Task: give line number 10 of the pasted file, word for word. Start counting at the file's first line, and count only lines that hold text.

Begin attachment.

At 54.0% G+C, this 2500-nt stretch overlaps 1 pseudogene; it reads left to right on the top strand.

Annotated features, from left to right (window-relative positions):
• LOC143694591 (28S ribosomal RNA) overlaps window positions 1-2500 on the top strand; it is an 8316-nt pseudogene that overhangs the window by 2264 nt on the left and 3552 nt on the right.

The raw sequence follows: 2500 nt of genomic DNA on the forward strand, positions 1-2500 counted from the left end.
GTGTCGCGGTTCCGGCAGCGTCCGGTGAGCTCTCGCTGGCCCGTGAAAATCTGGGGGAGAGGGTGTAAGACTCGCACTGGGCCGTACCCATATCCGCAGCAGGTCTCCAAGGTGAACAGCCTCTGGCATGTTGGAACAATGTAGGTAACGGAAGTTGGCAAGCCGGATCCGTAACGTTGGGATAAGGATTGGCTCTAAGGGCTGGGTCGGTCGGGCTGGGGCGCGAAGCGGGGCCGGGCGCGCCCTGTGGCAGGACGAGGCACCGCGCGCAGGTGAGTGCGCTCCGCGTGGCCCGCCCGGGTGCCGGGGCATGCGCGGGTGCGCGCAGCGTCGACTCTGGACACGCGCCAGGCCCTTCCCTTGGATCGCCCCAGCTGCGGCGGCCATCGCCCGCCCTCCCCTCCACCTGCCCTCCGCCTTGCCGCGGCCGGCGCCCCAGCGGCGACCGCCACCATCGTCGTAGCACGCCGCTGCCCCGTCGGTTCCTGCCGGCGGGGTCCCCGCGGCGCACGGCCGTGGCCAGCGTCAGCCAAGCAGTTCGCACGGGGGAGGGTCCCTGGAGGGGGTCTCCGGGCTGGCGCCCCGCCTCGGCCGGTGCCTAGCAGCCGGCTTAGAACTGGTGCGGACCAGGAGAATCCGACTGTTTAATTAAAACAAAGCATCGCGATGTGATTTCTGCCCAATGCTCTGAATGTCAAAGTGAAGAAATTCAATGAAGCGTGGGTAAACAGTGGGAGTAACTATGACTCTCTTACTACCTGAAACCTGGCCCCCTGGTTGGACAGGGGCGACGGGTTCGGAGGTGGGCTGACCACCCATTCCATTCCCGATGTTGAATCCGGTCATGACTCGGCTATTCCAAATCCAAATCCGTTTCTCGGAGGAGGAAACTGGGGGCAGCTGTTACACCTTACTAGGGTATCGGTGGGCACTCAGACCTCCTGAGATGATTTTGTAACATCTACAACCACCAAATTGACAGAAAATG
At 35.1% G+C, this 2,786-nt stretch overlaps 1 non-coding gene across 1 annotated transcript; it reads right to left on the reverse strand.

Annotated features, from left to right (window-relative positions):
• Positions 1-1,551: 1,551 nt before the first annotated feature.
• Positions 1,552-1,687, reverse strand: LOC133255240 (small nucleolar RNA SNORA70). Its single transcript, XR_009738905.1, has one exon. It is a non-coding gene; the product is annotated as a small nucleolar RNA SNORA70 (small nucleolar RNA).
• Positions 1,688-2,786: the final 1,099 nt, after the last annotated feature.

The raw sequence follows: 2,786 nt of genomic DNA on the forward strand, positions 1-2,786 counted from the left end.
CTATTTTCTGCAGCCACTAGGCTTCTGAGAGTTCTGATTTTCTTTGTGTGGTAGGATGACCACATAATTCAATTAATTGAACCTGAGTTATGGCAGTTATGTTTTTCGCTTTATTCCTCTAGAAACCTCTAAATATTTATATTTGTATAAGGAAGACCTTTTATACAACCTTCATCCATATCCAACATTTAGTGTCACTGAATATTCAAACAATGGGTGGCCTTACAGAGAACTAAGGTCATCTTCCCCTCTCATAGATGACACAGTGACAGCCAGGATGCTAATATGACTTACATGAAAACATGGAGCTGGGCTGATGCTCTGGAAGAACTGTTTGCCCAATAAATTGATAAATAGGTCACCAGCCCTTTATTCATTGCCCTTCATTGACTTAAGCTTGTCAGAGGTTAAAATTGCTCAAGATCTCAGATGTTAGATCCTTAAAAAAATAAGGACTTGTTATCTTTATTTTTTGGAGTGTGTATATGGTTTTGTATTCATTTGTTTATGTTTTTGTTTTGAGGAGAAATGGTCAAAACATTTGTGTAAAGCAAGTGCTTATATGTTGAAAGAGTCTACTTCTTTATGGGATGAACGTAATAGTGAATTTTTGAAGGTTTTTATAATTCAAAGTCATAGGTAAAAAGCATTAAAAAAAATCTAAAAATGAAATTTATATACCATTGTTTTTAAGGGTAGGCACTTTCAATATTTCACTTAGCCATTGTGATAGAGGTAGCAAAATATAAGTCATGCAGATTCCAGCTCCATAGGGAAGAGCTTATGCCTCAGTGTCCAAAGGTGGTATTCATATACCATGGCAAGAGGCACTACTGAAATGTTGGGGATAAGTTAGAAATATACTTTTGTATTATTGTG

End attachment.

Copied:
• Positions 1,688-2,786: the final 1,099 nt, after the last annotated feature.